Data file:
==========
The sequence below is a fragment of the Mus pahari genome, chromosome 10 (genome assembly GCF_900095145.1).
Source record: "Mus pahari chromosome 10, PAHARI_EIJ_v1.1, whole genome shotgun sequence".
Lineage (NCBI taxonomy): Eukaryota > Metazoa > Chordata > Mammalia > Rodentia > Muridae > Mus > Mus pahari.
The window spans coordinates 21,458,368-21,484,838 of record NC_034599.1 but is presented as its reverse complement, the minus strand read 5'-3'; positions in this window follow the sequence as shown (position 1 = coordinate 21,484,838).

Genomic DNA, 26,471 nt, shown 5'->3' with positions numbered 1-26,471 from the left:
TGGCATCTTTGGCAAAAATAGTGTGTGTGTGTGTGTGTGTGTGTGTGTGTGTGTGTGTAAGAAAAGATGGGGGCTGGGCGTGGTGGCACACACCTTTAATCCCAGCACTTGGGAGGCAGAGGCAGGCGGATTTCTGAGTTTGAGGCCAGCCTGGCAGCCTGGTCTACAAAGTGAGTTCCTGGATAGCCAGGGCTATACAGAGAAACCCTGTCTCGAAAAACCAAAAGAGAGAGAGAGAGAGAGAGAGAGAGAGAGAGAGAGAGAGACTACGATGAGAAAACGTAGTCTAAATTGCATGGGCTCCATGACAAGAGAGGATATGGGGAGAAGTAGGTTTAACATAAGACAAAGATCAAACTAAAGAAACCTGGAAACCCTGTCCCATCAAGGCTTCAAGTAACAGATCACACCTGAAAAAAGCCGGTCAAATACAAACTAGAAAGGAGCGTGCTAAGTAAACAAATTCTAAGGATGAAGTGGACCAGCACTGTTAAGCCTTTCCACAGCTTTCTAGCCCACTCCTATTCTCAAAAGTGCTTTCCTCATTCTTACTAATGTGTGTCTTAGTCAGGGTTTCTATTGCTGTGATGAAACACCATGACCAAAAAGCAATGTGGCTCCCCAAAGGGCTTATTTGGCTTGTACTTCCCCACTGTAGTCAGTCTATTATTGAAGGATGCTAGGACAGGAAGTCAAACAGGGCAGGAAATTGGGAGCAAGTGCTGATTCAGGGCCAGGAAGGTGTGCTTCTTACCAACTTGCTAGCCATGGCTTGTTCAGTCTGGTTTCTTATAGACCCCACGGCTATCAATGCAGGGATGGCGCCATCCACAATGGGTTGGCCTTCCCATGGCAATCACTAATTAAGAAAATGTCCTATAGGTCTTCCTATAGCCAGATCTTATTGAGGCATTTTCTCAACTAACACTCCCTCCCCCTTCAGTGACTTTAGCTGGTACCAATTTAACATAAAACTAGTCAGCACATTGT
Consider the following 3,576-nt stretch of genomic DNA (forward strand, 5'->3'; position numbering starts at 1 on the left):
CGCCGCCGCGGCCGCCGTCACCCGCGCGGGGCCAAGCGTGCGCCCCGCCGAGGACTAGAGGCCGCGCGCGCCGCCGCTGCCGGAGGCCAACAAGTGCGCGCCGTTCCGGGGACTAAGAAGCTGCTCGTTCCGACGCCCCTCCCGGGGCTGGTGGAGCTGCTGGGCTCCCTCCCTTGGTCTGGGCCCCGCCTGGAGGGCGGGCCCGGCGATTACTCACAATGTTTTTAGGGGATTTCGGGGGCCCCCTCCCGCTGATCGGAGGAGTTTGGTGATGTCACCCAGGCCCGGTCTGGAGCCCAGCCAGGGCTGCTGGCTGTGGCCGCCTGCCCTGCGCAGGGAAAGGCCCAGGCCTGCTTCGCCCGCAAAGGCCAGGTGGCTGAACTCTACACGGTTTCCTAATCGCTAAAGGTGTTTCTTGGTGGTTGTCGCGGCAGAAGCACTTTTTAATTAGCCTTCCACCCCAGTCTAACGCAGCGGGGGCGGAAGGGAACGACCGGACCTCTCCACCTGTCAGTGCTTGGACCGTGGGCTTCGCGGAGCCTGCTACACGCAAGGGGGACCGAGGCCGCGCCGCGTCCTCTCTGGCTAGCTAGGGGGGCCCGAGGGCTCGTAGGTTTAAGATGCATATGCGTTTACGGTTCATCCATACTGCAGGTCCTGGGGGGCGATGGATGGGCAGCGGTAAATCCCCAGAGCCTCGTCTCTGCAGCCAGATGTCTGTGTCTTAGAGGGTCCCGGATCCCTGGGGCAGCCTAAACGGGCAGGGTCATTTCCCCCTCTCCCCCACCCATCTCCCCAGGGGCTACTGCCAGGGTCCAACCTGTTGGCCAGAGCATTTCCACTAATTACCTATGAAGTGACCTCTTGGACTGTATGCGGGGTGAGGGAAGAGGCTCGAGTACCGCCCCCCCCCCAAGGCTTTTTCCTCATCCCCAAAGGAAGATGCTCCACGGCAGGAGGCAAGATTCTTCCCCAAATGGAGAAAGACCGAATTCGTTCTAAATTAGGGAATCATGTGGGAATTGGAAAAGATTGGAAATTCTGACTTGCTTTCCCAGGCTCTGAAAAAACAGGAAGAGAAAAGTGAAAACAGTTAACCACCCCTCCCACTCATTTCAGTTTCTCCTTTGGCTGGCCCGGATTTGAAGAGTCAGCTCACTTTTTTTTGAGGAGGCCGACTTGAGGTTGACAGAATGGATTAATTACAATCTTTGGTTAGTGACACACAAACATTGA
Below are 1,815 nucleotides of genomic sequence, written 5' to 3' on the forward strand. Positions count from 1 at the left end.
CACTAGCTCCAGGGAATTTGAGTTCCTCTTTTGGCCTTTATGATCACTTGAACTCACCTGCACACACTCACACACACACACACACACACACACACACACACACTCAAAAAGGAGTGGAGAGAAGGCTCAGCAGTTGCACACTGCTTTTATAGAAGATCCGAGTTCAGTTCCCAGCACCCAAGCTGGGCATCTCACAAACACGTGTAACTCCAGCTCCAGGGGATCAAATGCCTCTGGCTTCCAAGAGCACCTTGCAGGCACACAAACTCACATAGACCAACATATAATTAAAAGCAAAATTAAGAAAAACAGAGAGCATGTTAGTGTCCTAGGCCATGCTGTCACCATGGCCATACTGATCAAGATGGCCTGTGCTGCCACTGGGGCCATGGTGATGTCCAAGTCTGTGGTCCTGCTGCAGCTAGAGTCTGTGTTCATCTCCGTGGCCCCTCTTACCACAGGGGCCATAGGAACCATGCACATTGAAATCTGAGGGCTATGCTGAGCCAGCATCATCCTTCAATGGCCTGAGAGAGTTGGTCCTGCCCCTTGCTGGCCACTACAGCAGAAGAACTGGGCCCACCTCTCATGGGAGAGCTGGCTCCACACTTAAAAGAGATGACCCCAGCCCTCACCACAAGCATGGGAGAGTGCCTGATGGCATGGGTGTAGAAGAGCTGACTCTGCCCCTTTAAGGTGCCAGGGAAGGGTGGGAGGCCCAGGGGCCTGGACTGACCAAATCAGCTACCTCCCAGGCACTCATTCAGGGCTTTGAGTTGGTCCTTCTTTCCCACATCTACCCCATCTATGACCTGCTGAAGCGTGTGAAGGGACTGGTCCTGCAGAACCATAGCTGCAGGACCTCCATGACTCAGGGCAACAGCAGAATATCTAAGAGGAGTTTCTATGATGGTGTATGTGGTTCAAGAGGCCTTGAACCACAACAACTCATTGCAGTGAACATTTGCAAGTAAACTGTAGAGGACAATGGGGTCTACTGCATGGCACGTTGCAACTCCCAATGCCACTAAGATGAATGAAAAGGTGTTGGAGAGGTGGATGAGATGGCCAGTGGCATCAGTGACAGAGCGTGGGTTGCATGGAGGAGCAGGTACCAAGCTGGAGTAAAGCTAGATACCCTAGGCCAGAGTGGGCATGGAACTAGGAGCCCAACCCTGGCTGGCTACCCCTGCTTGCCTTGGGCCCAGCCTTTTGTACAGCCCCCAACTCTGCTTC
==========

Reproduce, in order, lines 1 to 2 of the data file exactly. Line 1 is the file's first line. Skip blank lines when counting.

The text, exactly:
The sequence below is a fragment of the Mus pahari genome, chromosome 10 (genome assembly GCF_900095145.1).
Source record: "Mus pahari chromosome 10, PAHARI_EIJ_v1.1, whole genome shotgun sequence".